• We’ll also look at collections of similar atoms and their collective orbitals as a group

  • The projection operator lets us find the symmetry of any orbital or collection of orbitals for use in MO diagrams

    • It will also be of use in determining the symmetry of vibrations, later

    • We just did this for the px orbital for water’s oxygen atom

    • It’s functional form is

  • But it’s easier to use than this appears

Symmetry


Ammonia

Ammonia

  • Let’s apply this mess to ammonia

    • First, draw the structure and determine the number of s and p bonds

    • Then look at how each bond changes for the group of hydrogen atoms, building a set of “symmetry adapted linear combinations of atomic orbitals” (SALC) to represent the three hydrogen's by symmetry (not by their individual atomic orbitals)

    • Finally, we’ll compare these symmetries to those of the s and p atomic orbitals of the nitrogen to see which overlap, thus building our MO diagram from the SALC

3 sigma bonds and no pi bonds, thus we’ll build our SALC’s from the projection operator and these 3 MO’s

Note, ammonia is in C3v point group (AB3)

Symmetry


Ammonia ii

Ammonia II

  • The Character Table for C3v is to the right

  • Take the s bonds through the operations & see how many stay put

  • We now have a representation (G) of this group of orbitals that has the symmetry

(3)

(0)

(1)

Symmetry


Ammonia iii

Ammonia III

  • This “reducible representation” of the hydrogen’s s-bonds must be a sum of the symmetries available

    • Only one possible sum will yield this reducible representation

    • By inspection, we see that Gs = A1 + E

  • From the character table, we now can get the symmetry of the orbitals in N

    • N(2s) = A1 -- x2 + y2 is same as an s-orbital

    • N(2pz) = A1

    • N(2px) = N(2py) = E

  • So, we can now set up the MO diagram and let the correct symmetries overlap

Symmetry


Ammonia the mo diagram

Ammonia, The MO Diagram

3A1

2Ex

2Ey

s*

2p’s

A1, Ex, Ey

2A1

Ex, Ey

A1

2s

1A1

Symmetry


Methane

Methane

  • The usual view of methane is one where four equivalent sp3 orbitals are necessary for the tetrahedral geometry

sp3-s overlap for a s MO

sp3-s overlap for a s MO

Photoelectron spectrum (crude drawing) adapted from Roy. Soc. Chem., Potts, et al.

  • However, the photoelectron spectrum shows two different orbital energies with a 3:1 population ratio

    • Maybe the answer lies in symmetry

    • Let’s build the MO diagram using the SALC method we saw before

Symmetry


Methane salc approach

Methane: SALC Approach

  • Methane is a tetrahedral, so use Td point group

    • The character table is given below

  • To find the SALC’s of the 4H’s, count those that do not change position for each symmetry operation and create the reducible representation, GSALC.

GSALC = A1 + T2

  • The character table immediately gives us the symmetry of the s and p orbitals of the carbon:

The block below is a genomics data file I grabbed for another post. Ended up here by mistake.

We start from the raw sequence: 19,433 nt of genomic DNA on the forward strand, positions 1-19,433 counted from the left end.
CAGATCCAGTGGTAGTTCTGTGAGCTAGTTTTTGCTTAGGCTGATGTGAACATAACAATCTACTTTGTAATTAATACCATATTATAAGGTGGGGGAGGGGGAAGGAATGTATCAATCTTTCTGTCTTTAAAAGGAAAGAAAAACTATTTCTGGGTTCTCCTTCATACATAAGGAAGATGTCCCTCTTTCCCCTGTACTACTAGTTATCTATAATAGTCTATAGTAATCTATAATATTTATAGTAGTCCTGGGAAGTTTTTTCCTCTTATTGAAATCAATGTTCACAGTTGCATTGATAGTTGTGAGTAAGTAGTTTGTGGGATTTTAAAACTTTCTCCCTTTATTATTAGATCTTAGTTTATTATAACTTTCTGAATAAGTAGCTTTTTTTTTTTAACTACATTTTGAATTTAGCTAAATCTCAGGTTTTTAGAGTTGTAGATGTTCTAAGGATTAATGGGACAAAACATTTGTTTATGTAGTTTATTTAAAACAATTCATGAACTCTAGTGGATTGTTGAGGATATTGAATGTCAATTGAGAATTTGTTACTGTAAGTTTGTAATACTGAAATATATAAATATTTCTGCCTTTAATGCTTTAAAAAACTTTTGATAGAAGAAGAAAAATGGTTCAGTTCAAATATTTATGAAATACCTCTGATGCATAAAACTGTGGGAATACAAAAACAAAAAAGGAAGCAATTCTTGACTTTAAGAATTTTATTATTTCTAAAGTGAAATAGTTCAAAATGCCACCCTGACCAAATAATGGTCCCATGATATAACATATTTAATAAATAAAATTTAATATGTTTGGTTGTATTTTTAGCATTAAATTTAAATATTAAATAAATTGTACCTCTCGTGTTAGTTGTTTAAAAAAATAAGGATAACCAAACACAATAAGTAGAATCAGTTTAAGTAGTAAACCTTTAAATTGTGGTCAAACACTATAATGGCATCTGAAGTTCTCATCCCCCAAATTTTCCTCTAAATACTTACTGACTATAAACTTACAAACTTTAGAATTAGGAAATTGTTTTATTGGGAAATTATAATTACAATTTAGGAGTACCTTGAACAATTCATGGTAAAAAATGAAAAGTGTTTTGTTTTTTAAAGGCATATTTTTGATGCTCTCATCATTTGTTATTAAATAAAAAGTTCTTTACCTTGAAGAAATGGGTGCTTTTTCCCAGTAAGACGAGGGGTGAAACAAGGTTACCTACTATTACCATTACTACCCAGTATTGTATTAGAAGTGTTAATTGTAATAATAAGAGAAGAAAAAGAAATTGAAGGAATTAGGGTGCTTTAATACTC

• C(2s) = A1

    • C(2px, 2py, 2pz) = T2

Symmetry


The mo diagram of methane

The MO Diagram of Methane

  • Using the symmetry of the SALC’s with those of the carbon orbitals, we can build the MO diagram by letting those with the same symmetry overlap.

s7*

s8*

s9*

T2

A1

s6*

2px

2py

2pz

T2

1s

A1 + T2

2s

s3

s4

s5

A1

T2

s2

A1

s1

1s

A1

A1

C CH4 4H’s

Symmetry


An example bf 3

An Example: BF3

  • BF3 affords our first look at a molecule where p-bonding is possible

    • The “intro” view is that F can only have a single bond due to the remaining p-orbitals being filled

    • We’ll include all orbitals

  • The point group for BF3 is D3h, with the following character table:

  • We’ll begin by defining our basis sets of orbitals that do a certain type of bonding

Symmetry


F 3 residue basis sets

F3 Residue Basis Sets

  • Looking at the 3 F’s as a whole, we can set up the s-orbitals as a single basis set:

Regular character table

Worksheet for reducingGss

Symmetry


The other basis sets

The Other Basis Sets

Symmetry


The mo diagram for bf 3

The MO Diagram for BF3

No s-orbital interaction from F’s is included in this MO diagram!

Symmetry


The mo diagram for bf 31

The MO Diagram for BF3

s-orbital interaction from F’s allowed

Symmetry


Using hybrid orbitals for bf 3

Using Hybrid Orbitals for BF3

  • If we use sp2hybrids and the remaining p-orbital (pz) of the boron, we see how hybridization yields the same exact picture.

    • Build our sp2hybrids and take them through the operations

    • Find the irreducible representations using the worksheet method and the reducible representation

    • pz is found in the character table to be A2”.

  • Result: identical symmetries for boron’s orbital’s in both cases

  • This is how it should be, since hybridization is an equivalent set of orbitals that are simply oriented in space differently.

Symmetry


P bonding in aromatic compounds

p-Bonding in Aromatic Compounds

The -bonding in C3H3+1 (aromatic)

1 node

0 nodes

The -bonding in C4H4+2 (aromatic)

2 nodes

1 node

Aromatic compounds must have a completely filled set of bonding -MO’s.

This is the origin of the Hückel (4N+2) -electron definition of aromaticity.

0 nodes

Symmetry


Cyclopentadiene

Cyclopentadiene

  • As the other examples showed, the actual geometric structure of the aromatic yields the general shape of the p-MO region

The -bonding in C5H5-1 (aromatic)

2 nodes

1 node

0 nodes

Symmetry


Benzene

Benzene

3 nodes

The -bonding in C6H6 (aromatic)

2 nodes

1 node

0 nodes

Symmetry